A poet has the power to capture a world of experience in just a few words. Don Williams noted this as he discussed the Bob McDill-penned song Good Old Boys Like Me. In commenting on the lines “Then daddy came in to kiss his little man / With gin on his breath and a Bible in his hand / He talked about honor and things I should know / Then he’d stagger a little as he went out the door,” he said, “That’s a novel.”
And he’s right. I think on those lines and I know the man and his history, or maybe even world of histories, opens up before my eyes.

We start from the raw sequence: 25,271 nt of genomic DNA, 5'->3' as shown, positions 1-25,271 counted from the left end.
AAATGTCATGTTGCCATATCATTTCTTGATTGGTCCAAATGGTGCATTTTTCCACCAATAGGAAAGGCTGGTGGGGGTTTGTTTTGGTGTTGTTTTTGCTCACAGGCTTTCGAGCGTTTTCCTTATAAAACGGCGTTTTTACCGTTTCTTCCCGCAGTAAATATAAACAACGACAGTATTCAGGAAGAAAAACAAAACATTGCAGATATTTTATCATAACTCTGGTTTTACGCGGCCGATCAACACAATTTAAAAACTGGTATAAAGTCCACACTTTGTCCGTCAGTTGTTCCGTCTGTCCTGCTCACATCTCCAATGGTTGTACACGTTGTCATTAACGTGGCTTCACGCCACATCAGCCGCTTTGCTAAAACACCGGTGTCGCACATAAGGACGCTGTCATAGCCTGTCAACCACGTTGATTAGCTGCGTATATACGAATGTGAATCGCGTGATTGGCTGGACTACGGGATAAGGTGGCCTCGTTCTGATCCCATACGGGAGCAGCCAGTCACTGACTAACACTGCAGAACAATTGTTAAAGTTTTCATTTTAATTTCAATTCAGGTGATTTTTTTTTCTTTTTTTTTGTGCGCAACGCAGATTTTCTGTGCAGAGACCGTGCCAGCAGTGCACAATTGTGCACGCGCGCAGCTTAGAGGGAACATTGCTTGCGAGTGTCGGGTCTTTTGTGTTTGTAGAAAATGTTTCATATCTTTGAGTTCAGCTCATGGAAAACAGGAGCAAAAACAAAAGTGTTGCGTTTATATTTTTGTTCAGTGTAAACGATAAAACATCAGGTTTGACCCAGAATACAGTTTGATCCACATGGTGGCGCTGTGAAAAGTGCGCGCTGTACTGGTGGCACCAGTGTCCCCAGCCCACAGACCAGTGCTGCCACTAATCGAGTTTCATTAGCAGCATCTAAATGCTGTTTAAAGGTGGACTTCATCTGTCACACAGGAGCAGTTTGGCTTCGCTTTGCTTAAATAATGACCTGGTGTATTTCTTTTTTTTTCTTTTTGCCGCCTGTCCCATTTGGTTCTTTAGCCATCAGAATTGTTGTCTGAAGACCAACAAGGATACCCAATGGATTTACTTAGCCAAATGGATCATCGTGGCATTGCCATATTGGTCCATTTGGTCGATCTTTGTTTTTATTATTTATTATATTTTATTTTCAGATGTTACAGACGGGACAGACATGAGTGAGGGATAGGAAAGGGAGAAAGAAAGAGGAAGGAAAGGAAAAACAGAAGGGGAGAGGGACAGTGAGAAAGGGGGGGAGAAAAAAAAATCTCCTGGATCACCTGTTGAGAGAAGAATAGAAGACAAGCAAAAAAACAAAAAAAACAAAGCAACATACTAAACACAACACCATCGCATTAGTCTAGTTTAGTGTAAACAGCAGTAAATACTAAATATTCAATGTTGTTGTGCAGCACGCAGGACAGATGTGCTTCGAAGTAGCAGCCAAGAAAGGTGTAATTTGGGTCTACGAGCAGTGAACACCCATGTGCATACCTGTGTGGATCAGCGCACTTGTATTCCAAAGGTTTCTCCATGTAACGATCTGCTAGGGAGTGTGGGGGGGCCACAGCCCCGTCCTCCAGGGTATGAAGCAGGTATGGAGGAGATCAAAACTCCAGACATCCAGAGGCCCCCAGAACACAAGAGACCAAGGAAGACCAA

While I’m using country music, let me bring up my favorite example of this: Third Rock from the Sun, written by Tony Martin and covered by Joe Diffie. This song manages to pack into three minutes more drama and humor than is typically delivered in a two hour movie. Indeed the lines “He leaves the motor runnin’, he’ll only be a minute / His car drives away with teenagers in it / The driver tells his buddies got one life to live / They scream into the night, let’s get it over with” captures a particular strata of our male youth better than all of the Dukes of Hazzard TV series and all the Smokey and the Bandit movies put together.
I am not a poet.
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